Just because a relationship is going to be temporary doesn’t mean it’s okay for you to act like an asshole.
This life lesson brought to you by:
Just because a relationship is going to be temporary doesn’t mean it’s okay for you to act like an asshole.
This life lesson brought to you by:
I’ve just left my job at Hobbiton, a very magical place, so it seems an appropriate time to write this blog.
Let’s be frank here: there are a lot of shitty things in life. I’m not going to make a list of examples because I’m pretty sure your brain will come up with a plethora just by reading that sentence. Often people will tote that whole “You can’t appreciate the good without the bad” ideology. Which I would agree is true to an extent, but is also used as a coping mechanism. And I don’t say that negatively.
Something I think we all tend to forget as we grow older is that there are plenty of good things that are just good. Good on their own, without any scrutiny or comparison needed for us to see it. But somehow we do manage to miss it. We lose sight of those good things and they become unimportant.
So often we grow up and find ourselves in a place where the world is no longer a wonderful thing. It is a predictable, repressive, monotonous chore. We are burdened by responsibilities that keep us from doing the things we actually want to do. They keep us from seeing beauty, being inspired, feeling elated.
When really…it doesn’t have to be that way.
I’m not even just talking about the wonderment of life on earth. The complex web of species and biomes that create the world as we know it. I’m also talking about the wonderment of your own life. Where you’ve been, where you’re going. The things you remember and things you’ve kept with you. Things that you’re hoping for and striving for in the future.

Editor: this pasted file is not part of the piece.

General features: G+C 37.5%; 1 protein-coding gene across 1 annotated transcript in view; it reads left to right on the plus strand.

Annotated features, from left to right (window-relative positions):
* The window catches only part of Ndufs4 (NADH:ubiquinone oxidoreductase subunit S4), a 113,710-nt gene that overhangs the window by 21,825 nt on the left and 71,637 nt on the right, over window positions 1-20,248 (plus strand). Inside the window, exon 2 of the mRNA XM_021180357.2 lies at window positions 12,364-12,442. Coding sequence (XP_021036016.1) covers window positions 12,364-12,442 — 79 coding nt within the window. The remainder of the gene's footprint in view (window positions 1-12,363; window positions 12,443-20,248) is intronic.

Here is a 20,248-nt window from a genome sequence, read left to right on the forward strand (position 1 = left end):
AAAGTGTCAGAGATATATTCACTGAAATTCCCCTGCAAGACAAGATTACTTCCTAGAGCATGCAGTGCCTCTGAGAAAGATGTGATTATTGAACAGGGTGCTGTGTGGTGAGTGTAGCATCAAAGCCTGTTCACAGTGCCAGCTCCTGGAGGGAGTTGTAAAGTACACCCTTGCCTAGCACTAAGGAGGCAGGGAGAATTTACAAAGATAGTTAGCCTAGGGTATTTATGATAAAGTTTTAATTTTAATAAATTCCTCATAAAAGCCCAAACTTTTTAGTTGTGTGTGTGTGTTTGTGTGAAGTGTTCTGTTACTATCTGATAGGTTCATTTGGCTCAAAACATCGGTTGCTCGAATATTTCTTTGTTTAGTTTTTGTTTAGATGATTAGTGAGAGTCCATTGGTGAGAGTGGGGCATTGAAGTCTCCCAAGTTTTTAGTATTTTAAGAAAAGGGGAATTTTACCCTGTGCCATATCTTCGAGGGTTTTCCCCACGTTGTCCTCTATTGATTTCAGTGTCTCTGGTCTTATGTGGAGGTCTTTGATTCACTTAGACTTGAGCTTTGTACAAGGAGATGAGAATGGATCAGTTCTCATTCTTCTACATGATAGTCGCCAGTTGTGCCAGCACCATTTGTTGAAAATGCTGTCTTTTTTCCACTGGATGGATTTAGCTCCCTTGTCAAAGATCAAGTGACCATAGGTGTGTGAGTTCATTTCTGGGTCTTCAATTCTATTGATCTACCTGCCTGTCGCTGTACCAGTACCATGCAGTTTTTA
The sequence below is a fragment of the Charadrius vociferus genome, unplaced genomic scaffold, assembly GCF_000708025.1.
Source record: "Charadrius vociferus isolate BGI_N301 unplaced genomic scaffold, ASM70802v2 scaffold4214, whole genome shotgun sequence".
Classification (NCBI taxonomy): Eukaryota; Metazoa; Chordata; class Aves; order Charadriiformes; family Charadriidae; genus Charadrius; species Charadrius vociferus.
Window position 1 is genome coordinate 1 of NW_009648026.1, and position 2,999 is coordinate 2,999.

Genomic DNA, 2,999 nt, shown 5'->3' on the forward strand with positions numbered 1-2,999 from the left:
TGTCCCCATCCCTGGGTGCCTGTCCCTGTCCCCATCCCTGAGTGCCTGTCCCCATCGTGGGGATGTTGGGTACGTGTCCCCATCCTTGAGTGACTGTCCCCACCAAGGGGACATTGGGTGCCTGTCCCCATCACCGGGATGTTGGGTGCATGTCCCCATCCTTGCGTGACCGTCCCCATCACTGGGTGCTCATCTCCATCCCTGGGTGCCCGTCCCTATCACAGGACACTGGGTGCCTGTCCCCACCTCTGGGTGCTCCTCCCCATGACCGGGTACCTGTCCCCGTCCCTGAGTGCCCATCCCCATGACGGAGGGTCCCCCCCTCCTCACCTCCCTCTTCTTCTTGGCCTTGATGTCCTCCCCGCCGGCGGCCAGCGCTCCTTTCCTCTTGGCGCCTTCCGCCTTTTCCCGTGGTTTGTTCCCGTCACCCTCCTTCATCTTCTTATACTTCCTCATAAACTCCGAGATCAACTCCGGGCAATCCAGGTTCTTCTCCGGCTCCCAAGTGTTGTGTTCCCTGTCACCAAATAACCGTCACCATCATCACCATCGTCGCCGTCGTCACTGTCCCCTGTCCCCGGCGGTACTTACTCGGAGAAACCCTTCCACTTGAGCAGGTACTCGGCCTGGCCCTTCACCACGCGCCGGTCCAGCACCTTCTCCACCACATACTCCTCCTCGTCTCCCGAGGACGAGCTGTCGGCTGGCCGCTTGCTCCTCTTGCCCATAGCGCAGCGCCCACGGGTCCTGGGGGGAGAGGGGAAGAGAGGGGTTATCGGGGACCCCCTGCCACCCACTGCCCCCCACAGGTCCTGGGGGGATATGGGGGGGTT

I hope you never stop seeing things as beautiful and amazing. See things as more than just the sum of their parts. Even the tiniest objects can hold the greatest joy, unlock the most beautiful memories of people and places and past times in your life.
Let momentos transport you in time. Times when you were younger, stupider; times things felt hopeless or times you were bursting with ecstatic joy. Because these things, all of these things, make up the person you are today, and in some way will shape the person you become.
Admire things. Things smaller than you and simpler than you. Things that are bigger than you and far more complex than you. Don’t elevate yourself over that which you think is lesser. Bring yourself to the same level and then you might begin to understand things you didn’t before.
Hello my dear travelers. I’m taking a brief aside from my travel blogs and book reviews to ask for your help in a matter very near and dear to my heart.
I’ve had a love and passion for wolves since a very young age. Back home, there is an organization called W.O.L.F (Wolves Offered Life & Friendship). Recently they have faced hardships that have made it hard for them to serve the wolves they care for, and the community, as well as they would like. But they now have the opportunity to move to a new location that will allow them to improve the sanctuary as well as better educate the community about the plight of wolves and wolf dogs.
Please considering making a donation to W.O.L.F to help them secure this new facility. You can read more about W.O.L.F at their website located here.
If you would like to donate please click here. The deadline is April 22nd. Every little bit helps.
This post is a bit random, travelers. But I’m quite proud of my work and I wanted to share.
My mother and I recently finished a five-week pottery class. We’ve taken one before several years ago but we forgot to pick up our finished pieces, which we’ve always regretted. So we made plans to take another class before I left and this time we’d be sure to reap the fruits of our labor.
All of our pieces turned out very well for us being beginning potters. My pride and joy, however, is my Decemberists-themed bowl. Marvel at my (and my mother’s) artistic abilities!